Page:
The WWF Nedbank Green Trust programme is founded on the idea that water is a shared resource and water stewardship is a long-term journey towards improving collective water use, reducing water impacts and partnering on big water issues.

Shelly Fuller, manager of the WWF Fruit and Wine Programme, says: "Water availability has been identified as an enormous risk in SA, exacerbated by the prolonged drought. The Western Cape has had with 300mm less rainfall in 2016 than its average winter rainfall, and most dams are at worryingly low levels.

"The Western Cape is also experiencing unseasonal summer rain that is falling too intensely over short periods, instead of the characteristic soaking winter rains over longer periods.

"To help mitigate this, good water catchment management is essential at all levels: from on-farm and nature reserves to provincial, municipal and industrial levels."

Being a good water steward is one of the WWF Conservation Champion criteria, and these industry leaders have already come a long way in implementing good practices with regard to water.

Freeing up water on Boschendal

Founded in 1685, WWF Conservation Champion Boschendal is one of the oldest wine estates in SA. Since 2003 it has cleared more than 500ha of alien vegetation, including acacias, hakeas and pines, and replaced them with more than 7,500 indigenous fynbos plants.

The alien clearing and fynbos restoration has freed up water on the farm, with rivers and streams that used to dry up by November or December now flowing throughout the summer — even in the summer of 2015, one of the region’s driest and hottest years.

"Our landscape and river systems are becoming healthy, functioning ecosystems again, with habitat diversity, more available water and better absorption, and lower risks such as flooding," says André Lambrechts, the estate’s environmental manager.

La Motte’s farming practice

The 2016 Nedbank Green Wine Awards winner for overall best farming practice and leader in community development went to La Motte, which is conserving water in a number of ways:

1. Conserving important river and catchment areas: all alien vegetation has been removed and the areas re-established with indigenous fynbos, ensuring increased runoff. Despite the low rainfall this year, La Motte’s dams are full.

2. Implementing many biological farming practices to increase soil health to retain water for longer: making mulch and compost (no artificial fertilisers are used), and planting a variety of cover crops to form an organic layer on the soil that retains moisture.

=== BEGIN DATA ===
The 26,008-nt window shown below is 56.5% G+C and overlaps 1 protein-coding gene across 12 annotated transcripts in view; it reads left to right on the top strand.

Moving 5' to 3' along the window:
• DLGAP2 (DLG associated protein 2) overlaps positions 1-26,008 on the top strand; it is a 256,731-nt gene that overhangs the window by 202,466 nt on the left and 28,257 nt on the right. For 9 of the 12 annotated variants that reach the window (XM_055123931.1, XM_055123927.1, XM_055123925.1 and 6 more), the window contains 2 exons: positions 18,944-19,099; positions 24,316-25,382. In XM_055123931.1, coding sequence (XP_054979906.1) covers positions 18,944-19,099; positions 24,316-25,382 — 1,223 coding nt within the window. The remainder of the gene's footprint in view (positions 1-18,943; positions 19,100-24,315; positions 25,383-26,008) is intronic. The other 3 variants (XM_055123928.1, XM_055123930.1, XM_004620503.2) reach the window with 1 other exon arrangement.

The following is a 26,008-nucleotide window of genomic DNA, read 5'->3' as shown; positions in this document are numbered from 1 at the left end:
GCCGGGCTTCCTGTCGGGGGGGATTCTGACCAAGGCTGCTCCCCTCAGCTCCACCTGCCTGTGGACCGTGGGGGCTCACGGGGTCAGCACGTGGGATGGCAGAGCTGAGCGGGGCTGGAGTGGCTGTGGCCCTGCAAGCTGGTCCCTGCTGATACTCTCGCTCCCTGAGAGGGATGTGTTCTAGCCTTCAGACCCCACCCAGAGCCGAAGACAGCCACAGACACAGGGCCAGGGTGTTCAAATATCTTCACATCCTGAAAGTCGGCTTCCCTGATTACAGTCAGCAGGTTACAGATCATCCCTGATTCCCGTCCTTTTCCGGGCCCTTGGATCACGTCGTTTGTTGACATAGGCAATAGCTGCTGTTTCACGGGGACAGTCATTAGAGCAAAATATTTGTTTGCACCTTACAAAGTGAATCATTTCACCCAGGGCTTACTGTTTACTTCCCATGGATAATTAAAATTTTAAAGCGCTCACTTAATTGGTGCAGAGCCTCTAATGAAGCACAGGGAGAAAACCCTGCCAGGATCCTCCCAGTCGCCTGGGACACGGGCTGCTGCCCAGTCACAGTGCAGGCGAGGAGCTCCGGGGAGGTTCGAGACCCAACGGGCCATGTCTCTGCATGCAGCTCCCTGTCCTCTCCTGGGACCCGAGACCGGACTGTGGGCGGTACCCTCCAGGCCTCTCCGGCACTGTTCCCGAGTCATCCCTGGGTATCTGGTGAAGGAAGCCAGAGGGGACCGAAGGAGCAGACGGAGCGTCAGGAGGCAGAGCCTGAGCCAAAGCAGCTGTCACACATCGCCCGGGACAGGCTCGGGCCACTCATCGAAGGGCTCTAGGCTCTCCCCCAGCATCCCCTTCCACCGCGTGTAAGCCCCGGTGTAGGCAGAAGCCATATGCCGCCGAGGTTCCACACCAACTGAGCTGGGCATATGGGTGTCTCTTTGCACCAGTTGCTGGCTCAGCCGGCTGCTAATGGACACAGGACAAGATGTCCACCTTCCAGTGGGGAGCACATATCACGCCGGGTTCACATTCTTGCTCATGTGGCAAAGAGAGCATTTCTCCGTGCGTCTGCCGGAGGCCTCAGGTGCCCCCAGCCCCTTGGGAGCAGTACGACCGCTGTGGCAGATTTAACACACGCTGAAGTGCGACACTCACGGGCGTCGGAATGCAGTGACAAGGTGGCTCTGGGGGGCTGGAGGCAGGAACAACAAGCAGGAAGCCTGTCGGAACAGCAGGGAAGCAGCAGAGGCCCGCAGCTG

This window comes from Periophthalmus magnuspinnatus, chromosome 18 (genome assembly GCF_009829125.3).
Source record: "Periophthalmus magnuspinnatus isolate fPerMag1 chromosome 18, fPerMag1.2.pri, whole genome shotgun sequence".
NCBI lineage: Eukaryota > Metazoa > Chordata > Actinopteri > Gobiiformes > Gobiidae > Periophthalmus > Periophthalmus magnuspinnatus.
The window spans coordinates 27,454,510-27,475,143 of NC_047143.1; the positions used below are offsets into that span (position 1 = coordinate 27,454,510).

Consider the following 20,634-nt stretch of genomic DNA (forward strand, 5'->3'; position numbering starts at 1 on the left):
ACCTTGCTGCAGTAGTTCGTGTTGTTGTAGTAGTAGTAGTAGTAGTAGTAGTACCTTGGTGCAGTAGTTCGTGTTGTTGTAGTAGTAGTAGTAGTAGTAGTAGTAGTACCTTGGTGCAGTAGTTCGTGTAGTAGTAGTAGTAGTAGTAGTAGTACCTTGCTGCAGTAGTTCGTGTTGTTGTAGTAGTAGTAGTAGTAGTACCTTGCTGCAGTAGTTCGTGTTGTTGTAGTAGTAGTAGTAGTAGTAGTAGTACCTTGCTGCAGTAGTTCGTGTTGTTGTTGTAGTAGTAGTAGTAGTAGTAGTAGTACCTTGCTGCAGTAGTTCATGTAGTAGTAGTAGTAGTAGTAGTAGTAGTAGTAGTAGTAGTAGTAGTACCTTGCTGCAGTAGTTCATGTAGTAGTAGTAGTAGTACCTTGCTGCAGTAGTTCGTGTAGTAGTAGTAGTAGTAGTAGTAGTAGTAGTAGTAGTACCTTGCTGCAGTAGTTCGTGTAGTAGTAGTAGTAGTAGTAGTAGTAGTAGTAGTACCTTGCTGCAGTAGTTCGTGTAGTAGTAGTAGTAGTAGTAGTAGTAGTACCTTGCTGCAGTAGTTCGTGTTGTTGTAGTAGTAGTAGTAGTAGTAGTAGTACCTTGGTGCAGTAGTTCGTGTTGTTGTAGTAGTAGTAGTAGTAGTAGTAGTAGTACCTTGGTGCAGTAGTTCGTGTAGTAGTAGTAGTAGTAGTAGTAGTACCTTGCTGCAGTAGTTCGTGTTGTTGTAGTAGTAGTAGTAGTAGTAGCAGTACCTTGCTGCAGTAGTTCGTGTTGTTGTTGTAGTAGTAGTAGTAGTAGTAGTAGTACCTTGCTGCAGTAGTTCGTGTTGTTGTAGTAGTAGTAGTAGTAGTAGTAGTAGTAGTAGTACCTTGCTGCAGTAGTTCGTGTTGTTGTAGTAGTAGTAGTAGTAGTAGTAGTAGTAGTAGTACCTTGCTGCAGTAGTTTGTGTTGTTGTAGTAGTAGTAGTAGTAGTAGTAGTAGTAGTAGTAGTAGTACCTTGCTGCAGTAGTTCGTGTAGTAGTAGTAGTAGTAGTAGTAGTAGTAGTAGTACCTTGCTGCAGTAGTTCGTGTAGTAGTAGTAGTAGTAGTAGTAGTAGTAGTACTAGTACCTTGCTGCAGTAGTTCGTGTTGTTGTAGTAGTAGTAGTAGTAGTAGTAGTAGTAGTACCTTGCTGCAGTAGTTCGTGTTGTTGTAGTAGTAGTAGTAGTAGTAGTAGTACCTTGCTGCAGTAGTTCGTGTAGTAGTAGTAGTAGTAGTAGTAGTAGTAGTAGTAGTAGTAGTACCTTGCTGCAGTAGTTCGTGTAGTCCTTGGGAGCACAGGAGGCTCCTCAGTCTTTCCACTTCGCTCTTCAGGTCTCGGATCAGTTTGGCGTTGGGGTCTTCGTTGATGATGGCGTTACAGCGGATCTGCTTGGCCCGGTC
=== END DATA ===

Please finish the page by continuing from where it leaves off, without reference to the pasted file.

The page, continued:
3. All irrigation is done with drippers and soil moisture is measured with continuous loggers. Flow meters have been installed in each vineyard block and are linked to computer software to ensure water use is accurately measured and applied when necessary;

4. All cellar effluent or grey water is treated with "bioreactors" before it enters the dam. In the dam a process of reverse osmosis removes all algae before the water is reused for irrigation;

5. Farm manager Pietie le Roux is involved in water conservation beyond the farm gates in the Kastaiing River Water Scheme. Alien vegetation on neighbouring farms and CapeNature areas all contribute to a decrease in run off, which affects water availability for all.

"Science is showing the wine and fruit-producing sector in the Western Cape will be confronted with increasing, extreme climate variability and we need to focus our efforts on understanding these impacts at the farm, regional and catchment level, and which activities can reduce these risks and impacts," says Fuller.

"As part of this we are helping growers to better manage their water and production so that they can mitigate or adapt to these risks, now and into the future."

For more information about the Nedbank Green Wine Awards and a full list of the 2016 winners, go to:

For more about the WWF Conservation Champions, click here.

For more information about Sustainable Wine South Africa (SWSA), click here.